This is interresstingg.
The world of optometry is changing before our eyes, as is everything else it seems. What with LED tattoos and paper dresses. This, however seems kinda useful. The British inventor Josh Silver of water-lensed glasses is a former professor of physics at Oxford University. He created these glasses with the thought in mind to
”rely on the principle that the fatter a lens the more powerful it becomes. Inside the device’s tough plastic lenses are two clear circular sacs filled with fluid, each of which is connected to a small syringe attached to either arm of the spectacles. The wearer adjusts a dial on the syringe to add or reduce amount of fluid in the membrane, thus changing the power of the lens. When the wearer is happy with the strength of each lens the membrane is sealed by twisting a small screw, and the syringes removed. The principle is so simple, the team has discovered, that with very little guidance people are perfectly capable of creating glasses to their own prescription.”
Technically this means that we wouldn’t need optometrists to provide glasses anymore but it depends. Do you trust that you will accurately be able to adjust the glasses to your needed vision needs? or Will some attempt to strain their eyes too hard with this new invention? And who will provide the glasses couture?
Not to worry as these spectacles can be mass-produced by the millions and we in the developed nations usually get the fashionability we want in our products. But, Silver’s goal is to provide and distribute these glasses for those in the developing nations. The radio of optometrist to those who need glasses is 1 to 1 million! The deterioration in vision is cited as the reason for the lack of literacy and ability to work.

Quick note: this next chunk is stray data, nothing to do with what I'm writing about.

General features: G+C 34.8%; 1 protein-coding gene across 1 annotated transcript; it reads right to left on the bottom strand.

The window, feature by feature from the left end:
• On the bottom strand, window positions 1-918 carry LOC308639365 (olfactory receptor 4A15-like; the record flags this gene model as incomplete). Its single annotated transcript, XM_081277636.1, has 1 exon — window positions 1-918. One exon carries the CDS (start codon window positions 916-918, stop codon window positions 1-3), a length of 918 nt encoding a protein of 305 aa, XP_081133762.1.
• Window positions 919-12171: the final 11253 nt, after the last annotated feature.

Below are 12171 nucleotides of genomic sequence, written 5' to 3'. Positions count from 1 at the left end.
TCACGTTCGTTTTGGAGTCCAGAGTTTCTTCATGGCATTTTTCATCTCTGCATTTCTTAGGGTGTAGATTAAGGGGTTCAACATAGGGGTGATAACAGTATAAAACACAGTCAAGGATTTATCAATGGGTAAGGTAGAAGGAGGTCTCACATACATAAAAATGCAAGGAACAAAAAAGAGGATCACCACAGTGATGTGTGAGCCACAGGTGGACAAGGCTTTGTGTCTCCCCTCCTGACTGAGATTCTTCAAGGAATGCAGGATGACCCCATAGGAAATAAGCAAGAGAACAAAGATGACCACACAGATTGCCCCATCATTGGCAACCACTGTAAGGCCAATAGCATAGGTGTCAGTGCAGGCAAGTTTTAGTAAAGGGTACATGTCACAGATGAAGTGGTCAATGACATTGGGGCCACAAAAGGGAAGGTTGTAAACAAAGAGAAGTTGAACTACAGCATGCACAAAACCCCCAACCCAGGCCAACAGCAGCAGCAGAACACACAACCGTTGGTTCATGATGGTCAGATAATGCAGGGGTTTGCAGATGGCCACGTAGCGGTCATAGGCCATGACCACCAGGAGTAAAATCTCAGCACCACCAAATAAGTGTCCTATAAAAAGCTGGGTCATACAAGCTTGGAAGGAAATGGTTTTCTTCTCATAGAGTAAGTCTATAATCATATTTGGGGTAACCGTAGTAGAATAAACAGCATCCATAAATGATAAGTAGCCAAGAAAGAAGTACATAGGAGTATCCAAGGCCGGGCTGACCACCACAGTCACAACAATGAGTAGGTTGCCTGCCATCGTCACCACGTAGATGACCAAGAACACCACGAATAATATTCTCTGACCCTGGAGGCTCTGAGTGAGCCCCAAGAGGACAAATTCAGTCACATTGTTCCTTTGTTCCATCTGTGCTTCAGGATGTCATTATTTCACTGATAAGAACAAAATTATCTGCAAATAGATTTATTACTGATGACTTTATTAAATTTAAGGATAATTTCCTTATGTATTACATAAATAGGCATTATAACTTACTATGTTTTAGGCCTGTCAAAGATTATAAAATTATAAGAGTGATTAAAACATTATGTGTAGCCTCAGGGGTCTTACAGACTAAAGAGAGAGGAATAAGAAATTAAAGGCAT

”In Ghana, Silver met a man called Henry Adjei-Mensah, whose sight had deteriorated with age, as all human sight does, and who had been forced to retire as a tailor because he could no longer see to thread the needle of his sewing machine. “So he retires. He was about 35. He could have worked for at least another 20 years. We put these specs on him, and he smiled, and threaded his needle, and sped up with this sewing machine. He can work now. He can see.”
So far 30,000 of Silver’s specs have been distributed with more to come. He envisions producing 100 million pairs as his next goal.
The ability to provide vision to those who cannot afford it or who cannot access it touches us. Very often, we don’t realize how lucky we are living in developed countries.
Would you invest in a pair of water-lensed glasses?